Zip Codes: 91356, 91335
Situated in the middle of the portion of the Valley west of the 405, Tarzana is a community that is on the cusp of being regarded as “far” for many of LA’s residents who make their home in Central LA. But in truth, you can reach pretty much any part of LA, including the beaches, within 20-30 minutes (except during rush-hour), allowing residents to easily enjoy all that the city has to offer when the mood strikes, while also enjoying a much more laid-back lifestyle on a day-to-day basis. Like each of the valley neighborhoods profiled on this site, Tarzana straddles the hills and the flats and bisecting the two is the prime commercial strip along Ventura Boulevard. In many pockets of Tarzana you will find homeowners that have lived in their house for 40-50 years, which is a testament to the residents’ contentment with the area, as well as the bond and sense of community created by the neighbors themselves. From flats to the hills, from saltbox homes to mansions in gated country club complexes, there are homes of every size, shape and price range.
History and Location
Like most of greater Los Angeles, the area known today as Tarzana was occupied in 1797 by Spanish settlers and missionaries, later absorbed by Mexico, and then ceded to the U.S. in 1848 following the Mexican-American War. Cattle ranches and wheat farming flourished during the remainder of the 19th century.
In 1909 the area was purchased by the Los Angeles Suburban Homes Company. LA Times founder and publisher General Harrison Gray Otis invested in the company and also personally acquired 550 acres in the center of modern-day Tarzana. In February 1919, Edgar Rice Burroughs, author of the popular Tarzan novels, arrived in California relocating from Oak Park, Illinois. On March 1, Burroughs purchased Otis’s tract and established Tarzana Ranch. Burroughs subdivided and sold the land for residential development and neighboring small farms followed suit. By 1930, an area post office had been established and the 300 residents held a contest to choose a name for the community. The winning entry was ‘Tarzana’.
Today, Tarzana measures 8.79 square miles, and is bounded on the south by Topanga State Park, on the east by Encino, on the north by Reseda, and on the west by Woodland Hills. Victory Boulevard marks the northern edge, Lindley Avenue the eastern, Corbin Avenue, with a jog to Oakdale Avenue, the western, and Topanga State Park the southern.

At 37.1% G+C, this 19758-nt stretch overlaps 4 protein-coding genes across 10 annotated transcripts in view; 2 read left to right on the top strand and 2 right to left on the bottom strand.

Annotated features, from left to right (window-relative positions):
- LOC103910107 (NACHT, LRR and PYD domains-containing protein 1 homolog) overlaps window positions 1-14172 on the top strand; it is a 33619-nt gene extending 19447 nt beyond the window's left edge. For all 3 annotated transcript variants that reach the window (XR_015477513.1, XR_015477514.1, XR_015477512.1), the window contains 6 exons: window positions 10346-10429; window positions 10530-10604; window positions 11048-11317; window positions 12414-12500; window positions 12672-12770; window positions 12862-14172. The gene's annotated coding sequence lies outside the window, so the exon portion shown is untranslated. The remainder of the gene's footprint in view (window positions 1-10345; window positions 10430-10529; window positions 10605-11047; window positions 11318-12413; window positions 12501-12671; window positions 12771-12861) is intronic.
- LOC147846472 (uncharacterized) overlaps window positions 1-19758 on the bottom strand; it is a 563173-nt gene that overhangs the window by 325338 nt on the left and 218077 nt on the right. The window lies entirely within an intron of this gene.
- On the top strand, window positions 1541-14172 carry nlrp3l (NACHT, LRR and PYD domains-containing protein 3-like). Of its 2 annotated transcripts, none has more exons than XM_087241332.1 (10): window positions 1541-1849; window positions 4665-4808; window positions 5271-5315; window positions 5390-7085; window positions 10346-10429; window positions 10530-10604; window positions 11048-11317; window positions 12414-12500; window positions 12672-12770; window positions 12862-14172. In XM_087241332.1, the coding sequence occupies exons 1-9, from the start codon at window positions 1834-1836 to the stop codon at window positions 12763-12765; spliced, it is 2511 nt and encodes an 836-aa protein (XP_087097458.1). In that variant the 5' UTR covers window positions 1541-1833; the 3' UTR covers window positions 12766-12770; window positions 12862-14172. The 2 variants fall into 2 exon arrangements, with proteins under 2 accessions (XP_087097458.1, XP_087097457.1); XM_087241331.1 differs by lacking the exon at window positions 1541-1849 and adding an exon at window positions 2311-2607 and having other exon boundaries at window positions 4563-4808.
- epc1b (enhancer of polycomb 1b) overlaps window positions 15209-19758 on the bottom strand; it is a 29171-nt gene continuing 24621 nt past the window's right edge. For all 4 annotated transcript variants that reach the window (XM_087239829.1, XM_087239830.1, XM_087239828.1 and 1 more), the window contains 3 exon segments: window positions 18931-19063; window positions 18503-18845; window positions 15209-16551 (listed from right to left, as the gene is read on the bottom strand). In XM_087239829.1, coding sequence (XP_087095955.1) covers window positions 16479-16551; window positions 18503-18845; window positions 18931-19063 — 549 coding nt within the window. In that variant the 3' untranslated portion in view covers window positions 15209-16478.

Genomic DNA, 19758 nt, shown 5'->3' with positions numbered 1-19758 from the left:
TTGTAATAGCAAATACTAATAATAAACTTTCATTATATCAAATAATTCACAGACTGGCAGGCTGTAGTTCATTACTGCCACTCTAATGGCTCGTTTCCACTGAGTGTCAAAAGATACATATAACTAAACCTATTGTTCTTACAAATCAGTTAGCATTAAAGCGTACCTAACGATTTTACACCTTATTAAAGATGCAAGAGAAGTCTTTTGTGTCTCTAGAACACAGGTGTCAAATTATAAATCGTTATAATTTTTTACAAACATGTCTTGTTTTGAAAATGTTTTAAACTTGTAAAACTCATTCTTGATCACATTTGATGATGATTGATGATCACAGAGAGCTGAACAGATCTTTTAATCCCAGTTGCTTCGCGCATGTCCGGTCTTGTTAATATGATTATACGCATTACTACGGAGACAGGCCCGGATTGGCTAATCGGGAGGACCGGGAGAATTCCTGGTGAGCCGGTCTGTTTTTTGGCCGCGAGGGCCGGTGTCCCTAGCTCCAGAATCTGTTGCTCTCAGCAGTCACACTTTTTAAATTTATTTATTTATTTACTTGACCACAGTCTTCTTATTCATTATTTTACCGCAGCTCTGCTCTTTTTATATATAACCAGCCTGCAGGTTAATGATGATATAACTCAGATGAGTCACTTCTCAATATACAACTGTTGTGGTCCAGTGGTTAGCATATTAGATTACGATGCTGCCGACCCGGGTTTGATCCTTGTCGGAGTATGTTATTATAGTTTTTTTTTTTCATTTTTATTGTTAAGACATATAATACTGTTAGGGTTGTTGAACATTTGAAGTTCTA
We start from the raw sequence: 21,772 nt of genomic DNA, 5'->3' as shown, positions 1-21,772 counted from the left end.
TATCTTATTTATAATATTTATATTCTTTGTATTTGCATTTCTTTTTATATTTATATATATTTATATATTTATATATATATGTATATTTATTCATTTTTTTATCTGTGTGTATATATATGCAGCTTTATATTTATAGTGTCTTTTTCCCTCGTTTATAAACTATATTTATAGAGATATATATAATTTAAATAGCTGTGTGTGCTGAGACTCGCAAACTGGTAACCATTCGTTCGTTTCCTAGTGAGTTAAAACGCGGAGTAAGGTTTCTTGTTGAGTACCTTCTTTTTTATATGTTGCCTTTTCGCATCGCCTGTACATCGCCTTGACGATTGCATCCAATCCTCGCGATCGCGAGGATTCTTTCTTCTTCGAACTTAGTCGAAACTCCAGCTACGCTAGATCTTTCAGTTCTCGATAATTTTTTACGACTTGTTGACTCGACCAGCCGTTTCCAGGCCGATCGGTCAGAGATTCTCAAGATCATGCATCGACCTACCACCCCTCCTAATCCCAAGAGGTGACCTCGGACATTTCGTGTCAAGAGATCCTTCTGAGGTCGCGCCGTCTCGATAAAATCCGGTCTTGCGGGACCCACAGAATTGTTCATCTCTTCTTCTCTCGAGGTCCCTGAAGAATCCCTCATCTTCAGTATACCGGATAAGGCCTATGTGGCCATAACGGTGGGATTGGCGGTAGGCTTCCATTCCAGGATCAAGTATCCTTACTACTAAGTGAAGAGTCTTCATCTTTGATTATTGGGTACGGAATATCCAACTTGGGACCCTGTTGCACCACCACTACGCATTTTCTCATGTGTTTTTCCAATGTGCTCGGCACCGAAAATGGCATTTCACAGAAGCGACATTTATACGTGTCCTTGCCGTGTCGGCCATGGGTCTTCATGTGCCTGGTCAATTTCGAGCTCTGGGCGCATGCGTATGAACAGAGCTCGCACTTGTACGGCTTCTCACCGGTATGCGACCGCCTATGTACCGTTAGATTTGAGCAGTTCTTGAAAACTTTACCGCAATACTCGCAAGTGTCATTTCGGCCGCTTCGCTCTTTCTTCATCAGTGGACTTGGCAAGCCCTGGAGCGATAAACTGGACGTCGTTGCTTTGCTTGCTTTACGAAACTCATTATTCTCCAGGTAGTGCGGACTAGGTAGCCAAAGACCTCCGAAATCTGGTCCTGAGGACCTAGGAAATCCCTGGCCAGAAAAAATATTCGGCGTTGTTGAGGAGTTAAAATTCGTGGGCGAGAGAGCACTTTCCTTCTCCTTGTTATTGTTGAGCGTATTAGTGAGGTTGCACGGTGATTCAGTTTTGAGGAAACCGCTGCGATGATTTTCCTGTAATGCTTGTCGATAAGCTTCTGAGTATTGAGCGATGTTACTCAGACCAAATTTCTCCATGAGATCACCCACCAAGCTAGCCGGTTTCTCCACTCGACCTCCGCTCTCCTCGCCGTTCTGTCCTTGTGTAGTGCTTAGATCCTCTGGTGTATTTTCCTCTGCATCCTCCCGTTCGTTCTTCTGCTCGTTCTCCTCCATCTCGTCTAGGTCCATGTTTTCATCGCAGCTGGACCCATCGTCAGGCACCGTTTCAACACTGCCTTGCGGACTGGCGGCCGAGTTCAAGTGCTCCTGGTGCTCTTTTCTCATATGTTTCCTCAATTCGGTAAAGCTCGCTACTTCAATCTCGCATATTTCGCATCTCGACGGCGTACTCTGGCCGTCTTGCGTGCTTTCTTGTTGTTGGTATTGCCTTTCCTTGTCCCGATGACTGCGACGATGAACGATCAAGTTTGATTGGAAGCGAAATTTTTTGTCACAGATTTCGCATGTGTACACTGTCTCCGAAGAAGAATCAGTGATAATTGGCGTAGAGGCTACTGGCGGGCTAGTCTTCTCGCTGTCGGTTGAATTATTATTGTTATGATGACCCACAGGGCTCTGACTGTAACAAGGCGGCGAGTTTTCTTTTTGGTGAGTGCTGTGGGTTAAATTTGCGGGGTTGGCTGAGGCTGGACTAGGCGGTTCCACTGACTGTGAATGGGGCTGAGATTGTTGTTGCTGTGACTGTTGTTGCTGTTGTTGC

Things to do, Places to go
El Caballero Country Club
Sited on a portion of the 550 acres Tarzana Ranch parcel owned by Burroughs, the El Caballero course was designed by the acclaimed golf course architect Robert Trent Jones, Sr. and has been recognized as the "Finest course in the Valley" by LA Magazine. Its challenging track features many of his signature elements—tight fairways, gentle doglegs and daunting green-side bunkering on a layout that winds through gentle hills and mature trees.
The epicenter of commercial activity in Tarzana is the Village Walk. Anchored by a 50,000 square foot Whole Foods market, the wide pedestrian-friendly walkway and jungle themed fountain also features a Blu-Jam Café, Vine 39 tapas bar, Le Sanglier French restaurant, Chipotle and TJ Max. During the winter holiday season, there is a “Jingle in the Jungle” event, which includes a tree lighting ceremony, face-painting, arts and crafts, a DJ, dancing, and more.
Norman’s Rare Guitars
Since 1975 musicians have known that the best place in the valley to find a sweet vintage axe is Norman’s. Although it’s tucked away in the corner of a strip mall, the place is far from secret. Rather, it’s more of an institution. Norman’s has an amazing collection of acoustic and electric guitars and basses, and amps. If you’re a guitarist and you’ve never been here – shame on you. And even if you’re not in the market for any new gear, you should still stop in. You never know who you might see and hear sampling a collection of instruments. Just check youtube for Norman’s and you’ll see what I mean.
Maui Sugar Mill Saloon
Though it’s been around since 1976, it began showcasing music in the 1990’s and the line-ups have gotten better and better over the years. With a no-cover-charge policy and an interior aesthetic that holds its own against any worthwhile ‘dive bar’, this joint attracts seriously great talent and, on rare occasions, has even featured surprise performances from the likes of Dave Grohl, Taylor Hawkins and Slash.
Oh, Fancy that!
The only truly authentic British food and novelties store in the valley that I’m aware of. Oh, Fancy That! is the store to go to when you want to find the perfect little gift for your British ex-pat friend, or if you want to get a unique treat for the next dinner party you’re invited to attend. Filled with everything from ceramic teacups to McVittie’s Digestives, from Jammie Dodgers to English flags, they will almost certainly have just the right thing for you.
If you love going out for breakfast and you love pancakes, then that fact alone is a good reason for you to live Tarzana because I can’t think of any other restaurant in the greater Los Angeles area that serves more kinds of pancakes than Cici’s Cafe. The standard menu includes 52 choices. And there are almost as many waffles, crepes and French toast. Of course, they have the full line-up of other breakfast items on their menu as well. When you go, allocate a little extra time than usual just so you can get through the menu.
Wanderlust Creamery and Magpie Softserve